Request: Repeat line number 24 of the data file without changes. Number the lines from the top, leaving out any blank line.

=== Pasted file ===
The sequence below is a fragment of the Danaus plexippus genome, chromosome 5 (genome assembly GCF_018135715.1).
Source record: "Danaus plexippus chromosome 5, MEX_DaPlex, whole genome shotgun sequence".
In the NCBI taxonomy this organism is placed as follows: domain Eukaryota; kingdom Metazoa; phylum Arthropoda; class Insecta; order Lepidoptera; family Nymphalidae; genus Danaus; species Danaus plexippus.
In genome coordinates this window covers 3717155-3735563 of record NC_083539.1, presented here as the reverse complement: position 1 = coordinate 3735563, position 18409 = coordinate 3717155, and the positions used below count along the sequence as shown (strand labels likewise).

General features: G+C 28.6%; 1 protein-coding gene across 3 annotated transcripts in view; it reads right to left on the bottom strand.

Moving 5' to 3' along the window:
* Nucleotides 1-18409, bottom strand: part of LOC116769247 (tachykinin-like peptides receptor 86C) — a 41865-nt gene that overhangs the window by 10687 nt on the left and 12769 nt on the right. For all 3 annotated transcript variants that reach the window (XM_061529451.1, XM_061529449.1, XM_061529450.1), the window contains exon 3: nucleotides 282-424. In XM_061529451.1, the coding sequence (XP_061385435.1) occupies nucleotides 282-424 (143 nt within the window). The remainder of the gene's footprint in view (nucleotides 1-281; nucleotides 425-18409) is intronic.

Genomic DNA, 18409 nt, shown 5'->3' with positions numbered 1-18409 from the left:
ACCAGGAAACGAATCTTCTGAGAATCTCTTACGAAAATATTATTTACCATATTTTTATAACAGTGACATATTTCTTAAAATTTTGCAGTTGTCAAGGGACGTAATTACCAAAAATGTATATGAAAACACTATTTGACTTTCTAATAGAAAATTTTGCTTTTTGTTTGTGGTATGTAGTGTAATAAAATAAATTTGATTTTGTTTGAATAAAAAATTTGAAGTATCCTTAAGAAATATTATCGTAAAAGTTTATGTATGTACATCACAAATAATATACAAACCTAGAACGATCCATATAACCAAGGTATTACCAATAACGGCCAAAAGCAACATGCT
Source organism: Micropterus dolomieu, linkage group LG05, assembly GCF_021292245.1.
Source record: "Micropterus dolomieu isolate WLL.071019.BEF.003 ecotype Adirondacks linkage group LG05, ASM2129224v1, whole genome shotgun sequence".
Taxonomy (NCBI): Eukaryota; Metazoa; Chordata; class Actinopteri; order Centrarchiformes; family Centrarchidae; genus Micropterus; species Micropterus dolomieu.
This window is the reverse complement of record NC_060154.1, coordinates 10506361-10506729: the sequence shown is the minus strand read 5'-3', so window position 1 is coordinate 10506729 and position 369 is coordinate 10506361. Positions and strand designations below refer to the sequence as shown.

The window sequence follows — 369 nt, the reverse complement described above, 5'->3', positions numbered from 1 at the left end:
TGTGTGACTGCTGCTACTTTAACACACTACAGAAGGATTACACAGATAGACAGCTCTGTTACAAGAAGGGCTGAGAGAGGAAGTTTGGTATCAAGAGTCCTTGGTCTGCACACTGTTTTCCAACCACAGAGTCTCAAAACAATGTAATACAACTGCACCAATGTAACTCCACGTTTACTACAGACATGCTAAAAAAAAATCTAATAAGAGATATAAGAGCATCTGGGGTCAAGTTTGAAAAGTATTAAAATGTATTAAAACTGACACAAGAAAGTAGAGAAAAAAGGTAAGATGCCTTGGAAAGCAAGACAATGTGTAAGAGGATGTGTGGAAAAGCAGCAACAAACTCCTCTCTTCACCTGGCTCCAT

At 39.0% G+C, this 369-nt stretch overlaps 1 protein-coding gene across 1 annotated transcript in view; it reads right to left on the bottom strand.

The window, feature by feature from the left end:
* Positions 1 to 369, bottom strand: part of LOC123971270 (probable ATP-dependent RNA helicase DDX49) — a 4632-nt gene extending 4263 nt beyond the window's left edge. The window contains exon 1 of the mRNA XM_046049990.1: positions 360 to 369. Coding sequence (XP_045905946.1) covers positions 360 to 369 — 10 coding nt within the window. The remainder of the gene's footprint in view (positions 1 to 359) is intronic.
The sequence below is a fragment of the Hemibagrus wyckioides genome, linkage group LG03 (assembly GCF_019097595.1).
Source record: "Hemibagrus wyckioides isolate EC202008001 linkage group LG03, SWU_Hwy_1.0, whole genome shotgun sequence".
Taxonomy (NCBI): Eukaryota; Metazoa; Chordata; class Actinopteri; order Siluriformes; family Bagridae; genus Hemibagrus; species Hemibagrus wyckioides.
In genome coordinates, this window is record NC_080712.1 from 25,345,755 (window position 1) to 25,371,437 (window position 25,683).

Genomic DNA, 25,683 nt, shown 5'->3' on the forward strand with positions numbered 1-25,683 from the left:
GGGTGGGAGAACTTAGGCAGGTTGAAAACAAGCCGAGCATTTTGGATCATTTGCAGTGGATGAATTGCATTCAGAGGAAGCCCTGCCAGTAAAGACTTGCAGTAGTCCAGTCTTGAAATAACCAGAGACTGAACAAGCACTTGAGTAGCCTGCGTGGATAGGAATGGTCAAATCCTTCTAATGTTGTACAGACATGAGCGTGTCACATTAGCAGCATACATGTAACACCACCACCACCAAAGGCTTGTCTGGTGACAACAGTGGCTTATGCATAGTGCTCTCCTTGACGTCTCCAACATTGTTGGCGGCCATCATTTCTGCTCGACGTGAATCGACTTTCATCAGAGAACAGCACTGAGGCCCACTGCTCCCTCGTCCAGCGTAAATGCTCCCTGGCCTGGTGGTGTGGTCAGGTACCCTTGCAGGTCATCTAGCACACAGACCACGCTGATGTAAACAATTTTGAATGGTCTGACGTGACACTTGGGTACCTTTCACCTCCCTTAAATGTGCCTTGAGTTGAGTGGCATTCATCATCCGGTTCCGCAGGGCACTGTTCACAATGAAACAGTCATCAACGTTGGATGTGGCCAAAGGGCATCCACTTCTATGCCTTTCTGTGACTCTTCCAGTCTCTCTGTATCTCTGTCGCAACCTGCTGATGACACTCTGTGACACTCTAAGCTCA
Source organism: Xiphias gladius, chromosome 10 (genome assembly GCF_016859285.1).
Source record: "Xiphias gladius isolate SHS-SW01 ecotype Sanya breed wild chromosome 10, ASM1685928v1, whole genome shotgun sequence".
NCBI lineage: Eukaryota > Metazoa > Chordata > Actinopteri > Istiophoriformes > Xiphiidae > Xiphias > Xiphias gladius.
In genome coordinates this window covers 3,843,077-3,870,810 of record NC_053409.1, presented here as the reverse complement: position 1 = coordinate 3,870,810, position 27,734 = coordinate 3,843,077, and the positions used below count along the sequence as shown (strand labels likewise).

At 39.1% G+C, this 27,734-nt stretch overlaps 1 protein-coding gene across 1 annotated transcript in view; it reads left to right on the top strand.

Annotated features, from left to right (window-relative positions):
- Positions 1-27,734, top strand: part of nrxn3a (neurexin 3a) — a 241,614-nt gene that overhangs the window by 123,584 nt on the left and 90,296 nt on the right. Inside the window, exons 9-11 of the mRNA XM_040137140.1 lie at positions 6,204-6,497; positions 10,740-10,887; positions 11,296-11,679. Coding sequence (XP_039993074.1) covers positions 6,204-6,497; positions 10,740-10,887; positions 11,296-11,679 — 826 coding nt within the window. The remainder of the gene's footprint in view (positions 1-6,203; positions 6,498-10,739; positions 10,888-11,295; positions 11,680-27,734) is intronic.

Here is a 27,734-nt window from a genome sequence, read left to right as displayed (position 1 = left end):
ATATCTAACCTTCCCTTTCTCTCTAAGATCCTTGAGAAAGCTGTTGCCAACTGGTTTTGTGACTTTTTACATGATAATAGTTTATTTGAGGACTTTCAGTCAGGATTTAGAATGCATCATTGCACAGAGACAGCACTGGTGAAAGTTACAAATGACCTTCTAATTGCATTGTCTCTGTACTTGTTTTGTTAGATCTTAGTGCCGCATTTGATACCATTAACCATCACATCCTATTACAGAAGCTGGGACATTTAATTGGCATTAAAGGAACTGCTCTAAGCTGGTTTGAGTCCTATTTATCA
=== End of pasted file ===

GGGTGGGAGAACTTAGGCAGGTTGAAAACAAGCCGAGCATTTTGGATCATTTGCAGTGGATGAATTGCATTCAGAGGAAGCCCTGCCAGTAAAGACTTGCAGTAGTCCAGTCTTGAAATAACCAGAGACTGAACAAGCACTTGAGTAGCCTGCGTGGATAGGAATGGTCAAATCCTTCTAATGTTGTACAGACATGAGCGTGTCACATTAGCAGCATACATGTAACACCACCACCACCAAAGGCTTGTCTGGTGACAACAGTGGCTTATGCATAGTGCTCTCCTTGACGTCTCCAACATTGTTGGCGGCCATCATTTCTGCTCGACGTGAATCGACTTTCATCAGAGAACAGCACTGAGGCCCACTGCTCCCTCGTCCAGCGTAAATGCTCCCTGGCCTGGTGGTGTGGTCAGGTACCCTTGCAGGTCATCTAGCACACAGACCACGCTGATGTAAACAATTTTGAATGGTCTGACGTGACACTTGGGTACCTTTCACCTCCCTTAAATGTGCCTTGAGTTGAGTGGCATTCATCATCCGGTTCCGCAGGGCACTGTTCACAATGAAACAGTCATCAACGTTGGATGTGGCCAAAGGGCATCCACTTCTATGCCTTTCTGTGACTCTTCCAGTCTCTCTGTATCTCTGTCGCAACCTGCTGATGACACTCTGTGACACTCTAAGCTCA